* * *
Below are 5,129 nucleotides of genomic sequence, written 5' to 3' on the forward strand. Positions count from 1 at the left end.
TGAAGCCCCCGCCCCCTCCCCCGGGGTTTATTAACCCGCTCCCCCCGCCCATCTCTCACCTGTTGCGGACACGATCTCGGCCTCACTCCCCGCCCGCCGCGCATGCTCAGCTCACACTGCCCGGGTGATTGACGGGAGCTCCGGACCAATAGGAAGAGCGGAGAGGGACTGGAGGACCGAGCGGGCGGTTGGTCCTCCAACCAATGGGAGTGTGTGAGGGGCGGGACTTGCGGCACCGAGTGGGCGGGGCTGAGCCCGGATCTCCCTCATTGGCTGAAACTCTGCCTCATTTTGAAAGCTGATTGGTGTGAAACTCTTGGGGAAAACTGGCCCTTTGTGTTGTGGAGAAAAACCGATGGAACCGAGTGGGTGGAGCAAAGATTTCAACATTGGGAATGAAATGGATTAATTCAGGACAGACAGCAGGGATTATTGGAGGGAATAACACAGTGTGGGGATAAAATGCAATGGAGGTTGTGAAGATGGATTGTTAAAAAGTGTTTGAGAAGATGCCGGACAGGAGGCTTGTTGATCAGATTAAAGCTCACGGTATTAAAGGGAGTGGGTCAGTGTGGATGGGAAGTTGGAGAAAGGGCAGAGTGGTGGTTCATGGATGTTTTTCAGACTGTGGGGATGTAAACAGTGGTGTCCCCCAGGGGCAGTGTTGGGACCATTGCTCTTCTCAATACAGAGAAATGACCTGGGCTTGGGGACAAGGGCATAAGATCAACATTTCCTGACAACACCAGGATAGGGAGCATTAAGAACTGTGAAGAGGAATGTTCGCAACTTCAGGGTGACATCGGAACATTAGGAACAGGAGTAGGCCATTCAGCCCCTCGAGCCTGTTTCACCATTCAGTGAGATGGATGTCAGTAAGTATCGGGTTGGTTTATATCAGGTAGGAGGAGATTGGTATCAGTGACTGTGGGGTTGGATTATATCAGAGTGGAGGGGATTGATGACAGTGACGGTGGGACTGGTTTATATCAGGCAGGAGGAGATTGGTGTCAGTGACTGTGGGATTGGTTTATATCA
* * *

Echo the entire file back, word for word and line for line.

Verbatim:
Below are 5,129 nucleotides of genomic sequence, written 5' to 3' on the forward strand. Positions count from 1 at the left end.
TGAAGCCCCCGCCCCCTCCCCCGGGGTTTATTAACCCGCTCCCCCCGCCCATCTCTCACCTGTTGCGGACACGATCTCGGCCTCACTCCCCGCCCGCCGCGCATGCTCAGCTCACACTGCCCGGGTGATTGACGGGAGCTCCGGACCAATAGGAAGAGCGGAGAGGGACTGGAGGACCGAGCGGGCGGTTGGTCCTCCAACCAATGGGAGTGTGTGAGGGGCGGGACTTGCGGCACCGAGTGGGCGGGGCTGAGCCCGGATCTCCCTCATTGGCTGAAACTCTGCCTCATTTTGAAAGCTGATTGGTGTGAAACTCTTGGGGAAAACTGGCCCTTTGTGTTGTGGAGAAAAACCGATGGAACCGAGTGGGTGGAGCAAAGATTTCAACATTGGGAATGAAATGGATTAATTCAGGACAGACAGCAGGGATTATTGGAGGGAATAACACAGTGTGGGGATAAAATGCAATGGAGGTTGTGAAGATGGATTGTTAAAAAGTGTTTGAGAAGATGCCGGACAGGAGGCTTGTTGATCAGATTAAAGCTCACGGTATTAAAGGGAGTGGGTCAGTGTGGATGGGAAGTTGGAGAAAGGGCAGAGTGGTGGTTCATGGATGTTTTTCAGACTGTGGGGATGTAAACAGTGGTGTCCCCCAGGGGCAGTGTTGGGACCATTGCTCTTCTCAATACAGAGAAATGACCTGGGCTTGGGGACAAGGGCATAAGATCAACATTTCCTGACAACACCAGGATAGGGAGCATTAAGAACTGTGAAGAGGAATGTTCGCAACTTCAGGGTGACATCGGAACATTAGGAACAGGAGTAGGCCATTCAGCCCCTCGAGCCTGTTTCACCATTCAGTGAGATGGATGTCAGTAAGTATCGGGTTGGTTTATATCAGGTAGGAGGAGATTGGTATCAGTGACTGTGGGGTTGGATTATATCAGAGTGGAGGGGATTGATGACAGTGACGGTGGGACTGGTTTATATCAGGCAGGAGGAGATTGGTGTCAGTGACTGTGGGATTGGTTTATATCA